Prior to iOS 7, The app was so basic that you only had two options for titling something. It could either be a Voice Memo (essentially untitled) or an Idea. So I currently have a couple of things called “Idea” on there, and the rest are just memos because I was too lazy to re-label them (and it really wasn’t all that easy to do anyway).

But with iOS 7, the app has had a major overhaul. Now we get something that looks more like a recording app should. It has a nice little input graph and everything is on one screen. Very handy. But the best part is that you can title your recording anything you want! So my last recording is Song Descending Am Am/g F#dim. This is so much more handy than trying to rely on dates to find something I recorded in uh..late 2011 or early 2012..I think…

The new Voice Recorder interface is worth a look if you need to capture song ideas. I’ve been dealing with its limitations since my first iPhone, and feel that this release finally fixes all the (albeit minor) annoyances I’ve had with it. And if you aren’t using anything to capture those ideas that hit you in the most inconvenient places & times…why not!? This is the best tip I can give you as a songwriter–capture those ideas as they happen. You’ll probably lose them otherwise, and that’s no good for anyone.

Let me know how you capture your song ideas. Are there better apps out there? I’m also interested in what Android devices have, since I’d like to help those users out but just don’t have the knowledge of those devices.

Keep writing!

The Fate of the 56 Signers of the Declaration of Independence – Special 4th of July Entry

Take a few minutes to read this piece by Thom Hartmann about the price of freedom for these brave men.

Saluting the Signers on the 4th of July by Thom Hartmann

Fifty-six people signed the Declaration of Independence on July 4, 1776. Fifty years later to the day, two of the original signers—John Adams of Massachusetts and Thomas Jefferson of Virginia–both died.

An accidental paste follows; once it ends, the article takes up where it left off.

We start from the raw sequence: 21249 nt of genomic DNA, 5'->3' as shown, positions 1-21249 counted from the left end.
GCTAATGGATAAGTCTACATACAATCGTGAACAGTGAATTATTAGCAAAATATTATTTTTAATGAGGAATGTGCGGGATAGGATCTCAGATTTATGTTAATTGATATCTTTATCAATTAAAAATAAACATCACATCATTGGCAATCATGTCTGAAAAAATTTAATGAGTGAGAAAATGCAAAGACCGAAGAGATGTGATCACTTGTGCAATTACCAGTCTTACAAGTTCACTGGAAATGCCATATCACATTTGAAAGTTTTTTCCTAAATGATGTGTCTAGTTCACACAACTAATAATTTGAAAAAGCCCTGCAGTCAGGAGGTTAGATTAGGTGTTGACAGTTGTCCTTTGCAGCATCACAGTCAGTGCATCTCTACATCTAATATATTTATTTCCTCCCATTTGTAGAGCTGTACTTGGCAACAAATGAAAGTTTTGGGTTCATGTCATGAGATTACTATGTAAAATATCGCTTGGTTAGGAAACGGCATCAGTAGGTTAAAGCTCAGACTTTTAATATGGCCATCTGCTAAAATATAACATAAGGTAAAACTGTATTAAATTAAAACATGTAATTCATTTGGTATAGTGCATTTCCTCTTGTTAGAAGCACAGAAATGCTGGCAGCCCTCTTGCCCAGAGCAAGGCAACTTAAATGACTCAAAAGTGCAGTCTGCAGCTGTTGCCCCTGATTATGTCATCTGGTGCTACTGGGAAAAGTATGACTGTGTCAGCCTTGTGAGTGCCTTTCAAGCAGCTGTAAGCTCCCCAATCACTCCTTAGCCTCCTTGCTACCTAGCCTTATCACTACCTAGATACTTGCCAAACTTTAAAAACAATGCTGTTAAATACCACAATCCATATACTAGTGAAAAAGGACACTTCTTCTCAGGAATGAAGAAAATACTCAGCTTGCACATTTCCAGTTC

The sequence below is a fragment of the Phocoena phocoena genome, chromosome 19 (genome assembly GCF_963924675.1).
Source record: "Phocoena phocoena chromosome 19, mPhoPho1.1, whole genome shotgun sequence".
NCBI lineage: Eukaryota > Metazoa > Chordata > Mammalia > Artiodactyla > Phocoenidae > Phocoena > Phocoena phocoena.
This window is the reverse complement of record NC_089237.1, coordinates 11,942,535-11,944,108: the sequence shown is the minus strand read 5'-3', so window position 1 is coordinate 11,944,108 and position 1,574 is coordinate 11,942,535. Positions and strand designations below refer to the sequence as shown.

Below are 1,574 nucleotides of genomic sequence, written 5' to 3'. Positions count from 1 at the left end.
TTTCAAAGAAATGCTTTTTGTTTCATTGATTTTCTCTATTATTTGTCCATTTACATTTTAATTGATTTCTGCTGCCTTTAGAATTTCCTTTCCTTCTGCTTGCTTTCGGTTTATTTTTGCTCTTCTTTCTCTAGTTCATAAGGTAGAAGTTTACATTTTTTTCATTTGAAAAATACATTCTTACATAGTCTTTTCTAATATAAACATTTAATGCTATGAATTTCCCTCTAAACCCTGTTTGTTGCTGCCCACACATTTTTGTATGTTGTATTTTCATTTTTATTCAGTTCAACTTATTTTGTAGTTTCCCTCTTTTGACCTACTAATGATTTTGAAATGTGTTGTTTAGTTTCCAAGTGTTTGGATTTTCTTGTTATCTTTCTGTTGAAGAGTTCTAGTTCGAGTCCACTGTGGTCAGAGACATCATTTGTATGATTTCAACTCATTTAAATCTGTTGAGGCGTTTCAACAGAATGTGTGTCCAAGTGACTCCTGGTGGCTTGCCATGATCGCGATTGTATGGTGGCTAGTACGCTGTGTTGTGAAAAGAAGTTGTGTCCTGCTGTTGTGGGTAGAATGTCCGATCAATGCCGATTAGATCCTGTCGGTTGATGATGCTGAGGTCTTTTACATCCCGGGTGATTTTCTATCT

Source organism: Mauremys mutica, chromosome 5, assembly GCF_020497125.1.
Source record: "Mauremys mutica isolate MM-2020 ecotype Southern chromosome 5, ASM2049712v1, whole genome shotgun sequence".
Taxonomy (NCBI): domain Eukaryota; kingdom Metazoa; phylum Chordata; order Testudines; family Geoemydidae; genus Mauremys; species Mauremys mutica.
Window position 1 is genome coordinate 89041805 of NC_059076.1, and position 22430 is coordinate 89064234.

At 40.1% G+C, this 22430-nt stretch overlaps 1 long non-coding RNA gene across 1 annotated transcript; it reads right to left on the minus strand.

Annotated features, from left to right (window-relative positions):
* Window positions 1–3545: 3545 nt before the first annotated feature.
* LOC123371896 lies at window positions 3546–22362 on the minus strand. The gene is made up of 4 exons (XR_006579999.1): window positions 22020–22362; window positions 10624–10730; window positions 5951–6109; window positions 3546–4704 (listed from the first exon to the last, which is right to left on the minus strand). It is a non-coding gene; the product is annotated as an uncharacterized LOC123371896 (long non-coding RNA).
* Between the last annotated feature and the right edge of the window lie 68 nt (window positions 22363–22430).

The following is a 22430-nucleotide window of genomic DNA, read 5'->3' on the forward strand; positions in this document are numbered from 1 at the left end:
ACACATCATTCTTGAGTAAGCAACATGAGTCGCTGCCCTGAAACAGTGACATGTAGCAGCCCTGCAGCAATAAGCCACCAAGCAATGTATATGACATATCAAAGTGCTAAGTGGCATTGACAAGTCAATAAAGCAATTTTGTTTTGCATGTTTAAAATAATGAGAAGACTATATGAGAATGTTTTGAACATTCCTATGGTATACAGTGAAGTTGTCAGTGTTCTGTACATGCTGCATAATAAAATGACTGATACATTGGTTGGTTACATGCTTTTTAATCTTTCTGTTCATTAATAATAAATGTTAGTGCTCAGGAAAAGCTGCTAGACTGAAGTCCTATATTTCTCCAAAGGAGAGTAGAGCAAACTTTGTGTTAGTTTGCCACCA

Jefferson died about two hours before Adams although Adams’ last words were “Thomas Jefferson still lives.”

They had been close friends in the early days. They worked to bring about the American revolution. They then became political enemies.

Adams was a staunch conservative—what was called a “Federalist” in the parlance of the time. Jefferson was what was called a “Republican” then. He founded the Democratic-Republican Party which in the 1830’s dropped the word “Republican” from it’s name. Still today it is known as the Democratic Party—the longest lasting, oldest political party in the history of civilization, founded by Thomas Jefferson.

The fifty-six signers of the Declaration of Independence were politicians, doctors, ministers and merchants. Nine of them were farmers. Ben Franklin is harder to define. He was a printer and a renaissance man. Continue reading →

How Profit Motive Ruins Music and Other Things I Love

“When things are done ONLY for money — PURELY for dollars — that thing ends up sucking balls.” — Lee Camp.

I couldn’t have said it better myself. When it comes to music, I like it real, raw, honest, ballsy, soulful, & rough around the edges. Thankfully, some of these folks are still punching thru in this age of the Big Money Hit Machine, which Lee describes as “…a totally produced shitfest. The soundtrack of a dying civilization.”

You might not agree with everything he says, but he sure knows how to drive a point home. Just some perspective for today.

Keep rockin folks. Keep it real.